By Andrew Starke
ClubsAustralia and the Australian Hotels Association today (April 11) launched a national campaign which brands proposed gambling restrictions as ‘un-Australian’ and committed to a protracted political battle.
President of ClubsAustralia Peter Newell said a political deal that sells out Australia’s clubs and pubs is ‘shameful’.
The Federal Government is pushing ahead with plans to install pre-commitment technology, requiring any person who plays a poker machine to register for a licence which must then be inserted into the machine whenever they want to bet.
However the Independent Member for Denison, Andrew Wilkie, who is driving the policy change, said industry claims that recreational players would abandon poker machines under the new system were ‘baseless’.
While ClubsAustralia was today entrenching itself for a war of attrition, both sides claim to be acting in the best interests of the community in a debate that has at times appeared to centre on what it means to be Australian.
“The Federal Government is choosing to support one man in Tasmania over the 300,000 Australians that work in clubs and pubs and the millions of people who belong to a club,” said Newell.
“More than 5 million Australians have a flutter on the pokies at least once a year. These people are overwhelmingly responsible punters who are now being told they’ll need to register for a card even if they want to bet just a few dollars.
“Clubs and pubs will fight this licence to punt for as long as we need to. There is no end date for our campaign and if it needs to run until the next Federal election then so be it.”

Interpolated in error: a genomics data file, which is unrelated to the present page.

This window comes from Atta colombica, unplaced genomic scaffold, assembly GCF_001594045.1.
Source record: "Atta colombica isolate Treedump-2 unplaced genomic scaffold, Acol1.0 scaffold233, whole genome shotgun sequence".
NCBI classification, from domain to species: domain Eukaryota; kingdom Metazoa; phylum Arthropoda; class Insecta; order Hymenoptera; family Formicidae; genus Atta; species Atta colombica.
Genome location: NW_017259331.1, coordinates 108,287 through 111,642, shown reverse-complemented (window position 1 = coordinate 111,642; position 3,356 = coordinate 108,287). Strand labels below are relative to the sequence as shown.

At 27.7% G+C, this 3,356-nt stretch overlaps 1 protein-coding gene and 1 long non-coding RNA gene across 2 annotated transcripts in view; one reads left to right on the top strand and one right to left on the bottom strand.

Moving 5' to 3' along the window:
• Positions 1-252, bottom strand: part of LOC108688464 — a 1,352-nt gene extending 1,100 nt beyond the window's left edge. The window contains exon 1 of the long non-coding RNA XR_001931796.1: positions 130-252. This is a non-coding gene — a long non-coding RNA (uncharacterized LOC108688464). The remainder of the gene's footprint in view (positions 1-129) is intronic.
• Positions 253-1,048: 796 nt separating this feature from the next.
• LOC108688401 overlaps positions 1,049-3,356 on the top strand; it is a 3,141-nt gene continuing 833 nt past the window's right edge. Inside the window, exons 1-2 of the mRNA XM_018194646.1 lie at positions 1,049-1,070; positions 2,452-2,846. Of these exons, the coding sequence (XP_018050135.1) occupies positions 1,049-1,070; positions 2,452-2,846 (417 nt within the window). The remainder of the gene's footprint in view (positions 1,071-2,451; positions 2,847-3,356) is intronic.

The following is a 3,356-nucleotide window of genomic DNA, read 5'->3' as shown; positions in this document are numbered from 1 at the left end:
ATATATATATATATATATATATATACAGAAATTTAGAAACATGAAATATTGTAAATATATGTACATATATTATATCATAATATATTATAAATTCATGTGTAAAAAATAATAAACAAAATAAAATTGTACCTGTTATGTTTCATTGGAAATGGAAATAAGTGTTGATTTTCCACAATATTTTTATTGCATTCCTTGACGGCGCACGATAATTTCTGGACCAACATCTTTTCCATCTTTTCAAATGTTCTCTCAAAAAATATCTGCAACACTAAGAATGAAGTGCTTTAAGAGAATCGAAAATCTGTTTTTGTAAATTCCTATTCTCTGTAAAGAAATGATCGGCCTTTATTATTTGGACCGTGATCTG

The campaign began in earnest today (April 11) with advertisements in newspapers around the country as well as the launch of a website and video.
Later this month ClubsAustralia will take its message to billboards in the capital cities as well as on the Gold Coast and the NSW Central Coast.
President of the Australian Hotels Association (NSW) Scott Leach said making Australians register for a licence to gamble would unfairly punish those living and working in regional Australia.
"The majority of hotels with gaming machines are located in country and regional Australia. The bush pub and the communities they support will be devastated by the proposal,” he said.
However, in an address to the National Press Club of Australia earlier this month, Wilkie was in no mood for compromise.
“Clubs Australia has armed itself with a $20-million disinformation campaign and thinks it can buy its way out of these reforms to diminish problem gambling on poker machines,” he said.
“The industry might be loud and rich but it won’t win this fight because it doesn’t represent the millions of Australians who have been touched by poker machine addiction and are demanding this change.
“This is ordinary Australians standing up to drown out one of the biggest political campaigns the country has ever seen.”
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